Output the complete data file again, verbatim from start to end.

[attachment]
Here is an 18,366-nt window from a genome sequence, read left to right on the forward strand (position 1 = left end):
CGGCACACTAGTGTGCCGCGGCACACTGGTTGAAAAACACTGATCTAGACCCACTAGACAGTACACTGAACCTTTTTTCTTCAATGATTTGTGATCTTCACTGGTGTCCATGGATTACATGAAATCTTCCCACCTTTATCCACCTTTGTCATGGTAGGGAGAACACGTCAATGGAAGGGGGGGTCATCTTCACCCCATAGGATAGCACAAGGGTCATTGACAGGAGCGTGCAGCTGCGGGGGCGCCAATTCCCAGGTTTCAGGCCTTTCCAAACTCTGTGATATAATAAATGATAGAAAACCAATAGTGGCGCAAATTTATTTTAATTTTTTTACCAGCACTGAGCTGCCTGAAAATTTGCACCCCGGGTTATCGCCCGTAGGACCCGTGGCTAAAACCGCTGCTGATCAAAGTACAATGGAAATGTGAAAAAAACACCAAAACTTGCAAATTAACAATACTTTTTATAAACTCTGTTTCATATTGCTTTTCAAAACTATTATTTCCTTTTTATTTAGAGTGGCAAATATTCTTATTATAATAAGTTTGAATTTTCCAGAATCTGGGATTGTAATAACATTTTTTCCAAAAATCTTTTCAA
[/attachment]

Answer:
Here is an 18,366-nt window from a genome sequence, read left to right on the forward strand (position 1 = left end):
CGGCACACTAGTGTGCCGCGGCACACTGGTTGAAAAACACTGATCTAGACCCACTAGACAGTACACTGAACCTTTTTTCTTCAATGATTTGTGATCTTCACTGGTGTCCATGGATTACATGAAATCTTCCCACCTTTATCCACCTTTGTCATGGTAGGGAGAACACGTCAATGGAAGGGGGGGTCATCTTCACCCCATAGGATAGCACAAGGGTCATTGACAGGAGCGTGCAGCTGCGGGGGCGCCAATTCCCAGGTTTCAGGCCTTTCCAAACTCTGTGATATAATAAATGATAGAAAACCAATAGTGGCGCAAATTTATTTTAATTTTTTTACCAGCACTGAGCTGCCTGAAAATTTGCACCCCGGGTTATCGCCCGTAGGACCCGTGGCTAAAACCGCTGCTGATCAAAGTACAATGGAAATGTGAAAAAAACACCAAAACTTGCAAATTAACAATACTTTTTATAAACTCTGTTTCATATTGCTTTTCAAAACTATTATTTCCTTTTTATTTAGAGTGGCAAATATTCTTATTATAATAAGTTTGAATTTTCCAGAATCTGGGATTGTAATAACATTTTTTCCAAAAATCTTTTCAA